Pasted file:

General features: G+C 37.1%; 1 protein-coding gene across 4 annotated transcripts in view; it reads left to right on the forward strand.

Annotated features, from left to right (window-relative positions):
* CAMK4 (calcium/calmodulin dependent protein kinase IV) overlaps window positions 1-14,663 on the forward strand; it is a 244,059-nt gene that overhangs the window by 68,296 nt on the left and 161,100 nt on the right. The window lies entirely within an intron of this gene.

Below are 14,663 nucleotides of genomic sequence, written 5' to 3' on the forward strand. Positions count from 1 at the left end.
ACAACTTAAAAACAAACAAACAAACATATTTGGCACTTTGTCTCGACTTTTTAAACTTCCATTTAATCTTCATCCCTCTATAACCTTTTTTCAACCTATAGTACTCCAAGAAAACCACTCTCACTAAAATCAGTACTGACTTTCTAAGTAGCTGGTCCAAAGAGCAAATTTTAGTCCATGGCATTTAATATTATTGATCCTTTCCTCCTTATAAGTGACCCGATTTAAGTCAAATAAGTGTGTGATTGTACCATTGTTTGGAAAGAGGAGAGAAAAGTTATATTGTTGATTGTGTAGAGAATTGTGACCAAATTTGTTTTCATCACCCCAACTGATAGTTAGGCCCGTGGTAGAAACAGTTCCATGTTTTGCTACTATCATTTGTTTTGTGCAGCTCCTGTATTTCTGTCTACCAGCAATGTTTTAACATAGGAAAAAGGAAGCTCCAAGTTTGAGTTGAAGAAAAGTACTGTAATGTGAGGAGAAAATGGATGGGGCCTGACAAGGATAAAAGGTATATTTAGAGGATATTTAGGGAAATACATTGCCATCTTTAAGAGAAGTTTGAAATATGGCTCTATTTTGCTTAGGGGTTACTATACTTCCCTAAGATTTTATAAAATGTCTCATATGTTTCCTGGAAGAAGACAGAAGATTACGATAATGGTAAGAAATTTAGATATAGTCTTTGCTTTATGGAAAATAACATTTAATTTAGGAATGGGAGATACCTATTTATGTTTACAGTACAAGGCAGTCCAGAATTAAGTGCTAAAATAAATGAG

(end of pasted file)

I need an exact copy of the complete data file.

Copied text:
General features: G+C 37.1%; 1 protein-coding gene across 4 annotated transcripts in view; it reads left to right on the forward strand.

Annotated features, from left to right (window-relative positions):
* CAMK4 (calcium/calmodulin dependent protein kinase IV) overlaps window positions 1-14,663 on the forward strand; it is a 244,059-nt gene that overhangs the window by 68,296 nt on the left and 161,100 nt on the right. The window lies entirely within an intron of this gene.

Below are 14,663 nucleotides of genomic sequence, written 5' to 3' on the forward strand. Positions count from 1 at the left end.
ACAACTTAAAAACAAACAAACAAACATATTTGGCACTTTGTCTCGACTTTTTAAACTTCCATTTAATCTTCATCCCTCTATAACCTTTTTTCAACCTATAGTACTCCAAGAAAACCACTCTCACTAAAATCAGTACTGACTTTCTAAGTAGCTGGTCCAAAGAGCAAATTTTAGTCCATGGCATTTAATATTATTGATCCTTTCCTCCTTATAAGTGACCCGATTTAAGTCAAATAAGTGTGTGATTGTACCATTGTTTGGAAAGAGGAGAGAAAAGTTATATTGTTGATTGTGTAGAGAATTGTGACCAAATTTGTTTTCATCACCCCAACTGATAGTTAGGCCCGTGGTAGAAACAGTTCCATGTTTTGCTACTATCATTTGTTTTGTGCAGCTCCTGTATTTCTGTCTACCAGCAATGTTTTAACATAGGAAAAAGGAAGCTCCAAGTTTGAGTTGAAGAAAAGTACTGTAATGTGAGGAGAAAATGGATGGGGCCTGACAAGGATAAAAGGTATATTTAGAGGATATTTAGGGAAATACATTGCCATCTTTAAGAGAAGTTTGAAATATGGCTCTATTTTGCTTAGGGGTTACTATACTTCCCTAAGATTTTATAAAATGTCTCATATGTTTCCTGGAAGAAGACAGAAGATTACGATAATGGTAAGAAATTTAGATATAGTCTTTGCTTTATGGAAAATAACATTTAATTTAGGAATGGGAGATACCTATTTATGTTTACAGTACAAGGCAGTCCAGAATTAAGTGCTAAAATAAATGAG